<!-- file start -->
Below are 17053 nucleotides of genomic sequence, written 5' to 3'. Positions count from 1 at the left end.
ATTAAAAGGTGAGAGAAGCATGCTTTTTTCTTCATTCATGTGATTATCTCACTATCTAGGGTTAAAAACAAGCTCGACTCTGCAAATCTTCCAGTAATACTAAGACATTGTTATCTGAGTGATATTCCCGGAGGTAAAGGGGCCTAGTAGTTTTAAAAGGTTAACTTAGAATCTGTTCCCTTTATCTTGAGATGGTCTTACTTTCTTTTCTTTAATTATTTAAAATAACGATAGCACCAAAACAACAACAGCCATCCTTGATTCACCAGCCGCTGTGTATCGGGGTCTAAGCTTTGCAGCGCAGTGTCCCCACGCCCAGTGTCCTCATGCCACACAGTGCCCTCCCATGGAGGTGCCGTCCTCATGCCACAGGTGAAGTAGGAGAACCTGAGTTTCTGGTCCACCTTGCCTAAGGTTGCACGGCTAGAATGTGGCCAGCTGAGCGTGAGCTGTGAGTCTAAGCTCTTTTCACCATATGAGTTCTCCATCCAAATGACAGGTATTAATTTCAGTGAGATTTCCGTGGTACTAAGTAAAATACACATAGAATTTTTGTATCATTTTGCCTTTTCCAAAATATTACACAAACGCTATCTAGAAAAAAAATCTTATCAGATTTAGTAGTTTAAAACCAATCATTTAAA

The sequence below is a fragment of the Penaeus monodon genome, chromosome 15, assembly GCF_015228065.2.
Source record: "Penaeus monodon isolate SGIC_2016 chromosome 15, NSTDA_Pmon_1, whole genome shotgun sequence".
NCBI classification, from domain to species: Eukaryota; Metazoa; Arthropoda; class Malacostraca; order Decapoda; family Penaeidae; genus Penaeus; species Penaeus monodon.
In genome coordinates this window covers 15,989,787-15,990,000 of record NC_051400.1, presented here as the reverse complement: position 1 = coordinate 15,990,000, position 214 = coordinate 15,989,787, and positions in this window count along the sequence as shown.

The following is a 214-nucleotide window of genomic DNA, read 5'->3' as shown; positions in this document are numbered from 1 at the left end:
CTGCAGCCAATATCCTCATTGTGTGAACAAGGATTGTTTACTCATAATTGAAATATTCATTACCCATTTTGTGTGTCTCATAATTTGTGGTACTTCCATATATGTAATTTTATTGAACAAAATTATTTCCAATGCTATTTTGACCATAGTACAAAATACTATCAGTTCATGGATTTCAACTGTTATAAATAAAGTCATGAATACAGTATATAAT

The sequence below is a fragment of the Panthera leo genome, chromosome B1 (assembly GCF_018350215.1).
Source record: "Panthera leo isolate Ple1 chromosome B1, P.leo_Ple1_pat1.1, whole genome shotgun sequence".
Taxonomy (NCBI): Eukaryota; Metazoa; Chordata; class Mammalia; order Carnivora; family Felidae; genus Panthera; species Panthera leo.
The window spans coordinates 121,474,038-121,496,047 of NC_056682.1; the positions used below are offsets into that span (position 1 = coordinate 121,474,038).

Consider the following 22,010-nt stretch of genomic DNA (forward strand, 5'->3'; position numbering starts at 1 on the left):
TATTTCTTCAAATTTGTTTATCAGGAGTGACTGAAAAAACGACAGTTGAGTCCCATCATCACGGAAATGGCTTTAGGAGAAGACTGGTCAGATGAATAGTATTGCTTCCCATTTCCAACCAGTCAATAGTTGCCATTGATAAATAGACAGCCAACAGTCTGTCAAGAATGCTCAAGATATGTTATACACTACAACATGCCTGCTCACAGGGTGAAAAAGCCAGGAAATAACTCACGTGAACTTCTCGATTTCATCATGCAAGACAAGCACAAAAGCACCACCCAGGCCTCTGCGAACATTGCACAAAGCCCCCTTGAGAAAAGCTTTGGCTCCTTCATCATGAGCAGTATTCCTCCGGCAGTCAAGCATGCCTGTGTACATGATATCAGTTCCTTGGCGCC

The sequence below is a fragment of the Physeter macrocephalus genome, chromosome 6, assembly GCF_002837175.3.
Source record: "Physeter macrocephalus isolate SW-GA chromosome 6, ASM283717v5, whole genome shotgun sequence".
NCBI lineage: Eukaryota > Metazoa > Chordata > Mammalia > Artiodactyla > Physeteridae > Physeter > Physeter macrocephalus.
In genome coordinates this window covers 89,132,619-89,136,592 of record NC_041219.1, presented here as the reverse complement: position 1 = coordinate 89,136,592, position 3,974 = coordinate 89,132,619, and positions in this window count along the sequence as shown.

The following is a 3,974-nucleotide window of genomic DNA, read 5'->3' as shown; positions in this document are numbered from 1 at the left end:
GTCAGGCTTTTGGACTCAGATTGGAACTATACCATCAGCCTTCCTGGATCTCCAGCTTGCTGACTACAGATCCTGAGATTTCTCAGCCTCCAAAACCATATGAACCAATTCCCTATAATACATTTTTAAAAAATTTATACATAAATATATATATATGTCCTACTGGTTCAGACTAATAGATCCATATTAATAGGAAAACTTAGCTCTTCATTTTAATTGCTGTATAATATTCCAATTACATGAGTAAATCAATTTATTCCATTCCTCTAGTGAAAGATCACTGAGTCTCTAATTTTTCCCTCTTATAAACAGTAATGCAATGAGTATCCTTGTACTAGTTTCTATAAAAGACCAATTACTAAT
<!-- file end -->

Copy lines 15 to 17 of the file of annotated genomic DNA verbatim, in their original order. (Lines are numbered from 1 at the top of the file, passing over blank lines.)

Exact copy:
The sequence below is a fragment of the Physeter macrocephalus genome, chromosome 6, assembly GCF_002837175.3.
Source record: "Physeter macrocephalus isolate SW-GA chromosome 6, ASM283717v5, whole genome shotgun sequence".
NCBI lineage: Eukaryota > Metazoa > Chordata > Mammalia > Artiodactyla > Physeteridae > Physeter > Physeter macrocephalus.